I don’t see Paps as invasive; it’s the cost that is annoying.

  14. I read this again after working in a busy gynae clinic in an area where HIV is 33% and the cervical cancer risk is increased in HIV. What are your thoughts or suggestions in this population, based on the research? Thanks. Gauri

  15. Dr. Aviva,

    I appreciate your information about false positive pap smears and the consequences of leep procedures and cone biopsies.

    However, the guidelines still do not take into consideration that some women may actually not ever need pap smears and that some women may need pap smears more often. For example, virgin women (regardless of age) who have never engaged in any kind of sexual activity really do not need a pap smear.

    I encourage you to check out this article: Truth About Pap Smears (http://patientmodesty.org/papsmears.aspx).

    What are your thoughts on the above article?

    Misty

    • Hi Misty,
      I have not had a chance to read the article, but you are correct, as long as a woman has never had sexual activity she might not need a pap — though a very small percentage of women can still have contracted HPV (it is unclear how this happens) and develop cervical cancer — but this would be extremely unlikely!

      • The article mentioned some factors that could slightly raise a true virgin’s woman’s chance of getting HPV infection or cervical cancer. Number 2 has nothing to do with HPV. I heard that cervical cancer caused by DES is very rare though.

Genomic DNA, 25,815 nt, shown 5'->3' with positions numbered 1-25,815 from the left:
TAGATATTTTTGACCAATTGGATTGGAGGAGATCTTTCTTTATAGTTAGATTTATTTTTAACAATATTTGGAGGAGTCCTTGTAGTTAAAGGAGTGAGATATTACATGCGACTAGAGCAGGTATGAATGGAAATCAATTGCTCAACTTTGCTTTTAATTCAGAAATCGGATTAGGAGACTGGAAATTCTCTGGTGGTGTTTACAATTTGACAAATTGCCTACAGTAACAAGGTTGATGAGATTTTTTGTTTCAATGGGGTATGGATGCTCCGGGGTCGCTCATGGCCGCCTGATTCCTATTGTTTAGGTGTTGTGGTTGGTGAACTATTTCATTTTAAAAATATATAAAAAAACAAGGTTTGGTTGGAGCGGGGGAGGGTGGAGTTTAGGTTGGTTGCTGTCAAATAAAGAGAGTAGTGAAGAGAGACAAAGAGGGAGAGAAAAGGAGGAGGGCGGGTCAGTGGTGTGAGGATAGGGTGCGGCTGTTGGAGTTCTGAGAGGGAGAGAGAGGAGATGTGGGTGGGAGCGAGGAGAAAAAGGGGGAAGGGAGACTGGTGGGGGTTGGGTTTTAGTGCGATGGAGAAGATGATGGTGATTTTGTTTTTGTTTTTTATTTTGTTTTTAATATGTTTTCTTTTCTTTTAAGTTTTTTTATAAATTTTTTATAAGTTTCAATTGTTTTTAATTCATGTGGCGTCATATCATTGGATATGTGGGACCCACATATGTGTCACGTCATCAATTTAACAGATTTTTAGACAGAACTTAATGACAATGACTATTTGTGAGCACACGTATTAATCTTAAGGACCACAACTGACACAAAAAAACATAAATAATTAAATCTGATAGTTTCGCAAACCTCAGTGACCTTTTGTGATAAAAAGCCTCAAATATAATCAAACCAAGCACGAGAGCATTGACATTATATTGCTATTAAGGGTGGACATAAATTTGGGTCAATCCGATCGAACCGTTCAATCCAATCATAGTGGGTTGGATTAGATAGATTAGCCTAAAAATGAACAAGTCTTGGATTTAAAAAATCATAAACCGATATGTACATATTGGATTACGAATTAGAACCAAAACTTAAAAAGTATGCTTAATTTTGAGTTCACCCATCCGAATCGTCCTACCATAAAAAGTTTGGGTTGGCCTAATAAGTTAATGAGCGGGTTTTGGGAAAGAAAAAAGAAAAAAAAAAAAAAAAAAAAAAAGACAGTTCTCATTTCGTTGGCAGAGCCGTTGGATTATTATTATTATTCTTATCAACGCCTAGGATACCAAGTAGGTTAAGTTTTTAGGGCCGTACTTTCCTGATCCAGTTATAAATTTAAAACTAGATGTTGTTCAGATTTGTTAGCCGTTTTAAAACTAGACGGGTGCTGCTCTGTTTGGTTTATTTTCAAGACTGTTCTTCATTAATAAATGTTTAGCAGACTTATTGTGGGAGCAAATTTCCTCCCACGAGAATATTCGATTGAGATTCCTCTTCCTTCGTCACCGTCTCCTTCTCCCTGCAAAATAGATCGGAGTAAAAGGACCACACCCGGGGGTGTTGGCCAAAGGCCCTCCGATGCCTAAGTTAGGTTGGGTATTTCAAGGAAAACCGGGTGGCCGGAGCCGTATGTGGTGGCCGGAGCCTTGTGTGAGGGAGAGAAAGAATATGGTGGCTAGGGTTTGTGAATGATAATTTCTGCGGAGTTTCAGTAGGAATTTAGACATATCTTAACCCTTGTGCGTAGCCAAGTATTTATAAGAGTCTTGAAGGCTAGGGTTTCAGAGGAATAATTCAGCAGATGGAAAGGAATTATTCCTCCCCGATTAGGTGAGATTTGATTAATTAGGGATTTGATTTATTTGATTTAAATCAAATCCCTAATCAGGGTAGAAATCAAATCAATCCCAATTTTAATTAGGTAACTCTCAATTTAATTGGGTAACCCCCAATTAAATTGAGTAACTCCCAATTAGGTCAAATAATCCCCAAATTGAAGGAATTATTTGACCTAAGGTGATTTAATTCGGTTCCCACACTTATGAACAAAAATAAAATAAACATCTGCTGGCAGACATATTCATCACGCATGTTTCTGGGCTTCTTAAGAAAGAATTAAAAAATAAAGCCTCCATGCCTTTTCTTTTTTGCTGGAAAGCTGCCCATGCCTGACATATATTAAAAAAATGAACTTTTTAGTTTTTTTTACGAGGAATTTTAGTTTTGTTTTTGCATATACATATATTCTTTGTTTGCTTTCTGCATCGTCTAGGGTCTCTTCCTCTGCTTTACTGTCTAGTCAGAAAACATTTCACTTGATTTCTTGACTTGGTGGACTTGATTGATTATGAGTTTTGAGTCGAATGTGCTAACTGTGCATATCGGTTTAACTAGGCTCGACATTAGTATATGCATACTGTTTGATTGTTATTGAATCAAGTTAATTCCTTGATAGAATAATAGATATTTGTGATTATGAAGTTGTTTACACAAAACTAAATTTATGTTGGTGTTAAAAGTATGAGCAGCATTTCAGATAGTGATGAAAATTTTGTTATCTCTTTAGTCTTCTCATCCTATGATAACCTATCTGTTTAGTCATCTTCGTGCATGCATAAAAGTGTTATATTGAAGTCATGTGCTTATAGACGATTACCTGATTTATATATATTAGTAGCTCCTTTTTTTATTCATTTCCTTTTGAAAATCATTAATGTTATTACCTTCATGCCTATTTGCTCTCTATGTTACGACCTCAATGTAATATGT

1.) Based on some studies, smoking could possibly cause cervical cancer without HPV infection.

        2.) Mother took DES (also known as diethylstilbestrol) during pregnancy with you between 1938 – 1971 to prevent miscarriage and premature delivery. It is estimated that only 1 in 1,000 women who were exposed to DES in the womb will develop cervical cancer.

        3.) Mother had HPV infection when she gave birth to you (only applies to vaginal birth). The risk of HPV transmission to the baby during childbirth is very low. Even if babies do get the HPV virus, their bodies usually clear the virus on their own. (Source: HPV and Pregnancy).

        4.) You had a Pap smear with an unsterile speculum.

        I read some sources where some women can get HPV from sharing towels or underwear with HPV infected people.

  16. Dr. Aviva,

    Have you ever read this article about how informed consent is missing from pap smears by Dr. Sherman at http://www.kevinmd.com/blog/2009/11/informed-consent-missing-pap-smears-cervical-cancer-screening.html?

    Misty